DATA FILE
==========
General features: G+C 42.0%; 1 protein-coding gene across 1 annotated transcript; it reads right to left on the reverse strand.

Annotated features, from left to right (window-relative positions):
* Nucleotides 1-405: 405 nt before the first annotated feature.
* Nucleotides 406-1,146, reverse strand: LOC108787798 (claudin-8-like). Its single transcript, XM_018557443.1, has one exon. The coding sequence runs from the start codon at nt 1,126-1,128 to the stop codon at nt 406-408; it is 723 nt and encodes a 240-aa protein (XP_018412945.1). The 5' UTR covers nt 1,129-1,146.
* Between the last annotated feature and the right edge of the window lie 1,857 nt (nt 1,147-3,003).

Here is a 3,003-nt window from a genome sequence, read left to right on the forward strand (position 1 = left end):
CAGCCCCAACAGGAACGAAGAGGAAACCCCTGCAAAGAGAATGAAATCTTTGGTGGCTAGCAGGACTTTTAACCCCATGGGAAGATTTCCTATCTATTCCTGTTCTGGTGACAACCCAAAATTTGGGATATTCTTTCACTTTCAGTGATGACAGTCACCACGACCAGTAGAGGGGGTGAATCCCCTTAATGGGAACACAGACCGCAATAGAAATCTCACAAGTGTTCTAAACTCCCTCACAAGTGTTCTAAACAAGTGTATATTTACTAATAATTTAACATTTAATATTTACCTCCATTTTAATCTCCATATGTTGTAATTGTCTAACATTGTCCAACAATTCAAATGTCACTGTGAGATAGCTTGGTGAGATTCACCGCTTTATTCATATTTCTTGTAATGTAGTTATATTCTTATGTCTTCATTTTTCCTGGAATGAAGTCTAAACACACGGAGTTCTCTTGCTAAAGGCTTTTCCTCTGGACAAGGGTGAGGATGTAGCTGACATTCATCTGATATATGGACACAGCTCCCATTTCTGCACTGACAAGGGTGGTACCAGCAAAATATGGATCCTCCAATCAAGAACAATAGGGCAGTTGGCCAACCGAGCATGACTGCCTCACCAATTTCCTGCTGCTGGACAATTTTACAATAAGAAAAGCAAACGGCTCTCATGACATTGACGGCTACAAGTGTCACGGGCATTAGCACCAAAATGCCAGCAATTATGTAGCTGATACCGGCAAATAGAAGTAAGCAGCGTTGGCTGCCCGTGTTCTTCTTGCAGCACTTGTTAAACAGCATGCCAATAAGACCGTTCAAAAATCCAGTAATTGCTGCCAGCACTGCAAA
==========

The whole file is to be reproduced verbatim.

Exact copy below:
General features: G+C 42.0%; 1 protein-coding gene across 1 annotated transcript; it reads right to left on the reverse strand.

Annotated features, from left to right (window-relative positions):
* Nucleotides 1-405: 405 nt before the first annotated feature.
* Nucleotides 406-1,146, reverse strand: LOC108787798 (claudin-8-like). Its single transcript, XM_018557443.1, has one exon. The coding sequence runs from the start codon at nt 1,126-1,128 to the stop codon at nt 406-408; it is 723 nt and encodes a 240-aa protein (XP_018412945.1). The 5' UTR covers nt 1,129-1,146.
* Between the last annotated feature and the right edge of the window lie 1,857 nt (nt 1,147-3,003).

Here is a 3,003-nt window from a genome sequence, read left to right on the forward strand (position 1 = left end):
CAGCCCCAACAGGAACGAAGAGGAAACCCCTGCAAAGAGAATGAAATCTTTGGTGGCTAGCAGGACTTTTAACCCCATGGGAAGATTTCCTATCTATTCCTGTTCTGGTGACAACCCAAAATTTGGGATATTCTTTCACTTTCAGTGATGACAGTCACCACGACCAGTAGAGGGGGTGAATCCCCTTAATGGGAACACAGACCGCAATAGAAATCTCACAAGTGTTCTAAACTCCCTCACAAGTGTTCTAAACAAGTGTATATTTACTAATAATTTAACATTTAATATTTACCTCCATTTTAATCTCCATATGTTGTAATTGTCTAACATTGTCCAACAATTCAAATGTCACTGTGAGATAGCTTGGTGAGATTCACCGCTTTATTCATATTTCTTGTAATGTAGTTATATTCTTATGTCTTCATTTTTCCTGGAATGAAGTCTAAACACACGGAGTTCTCTTGCTAAAGGCTTTTCCTCTGGACAAGGGTGAGGATGTAGCTGACATTCATCTGATATATGGACACAGCTCCCATTTCTGCACTGACAAGGGTGGTACCAGCAAAATATGGATCCTCCAATCAAGAACAATAGGGCAGTTGGCCAACCGAGCATGACTGCCTCACCAATTTCCTGCTGCTGGACAATTTTACAATAAGAAAAGCAAACGGCTCTCATGACATTGACGGCTACAAGTGTCACGGGCATTAGCACCAAAATGCCAGCAATTATGTAGCTGATACCGGCAAATAGAAGTAAGCAGCGTTGGCTGCCCGTGTTCTTCTTGCAGCACTTGTTAAACAGCATGCCAATAAGACCGTTCAAAAATCCAGTAATTGCTGCCAGCACTGCAAA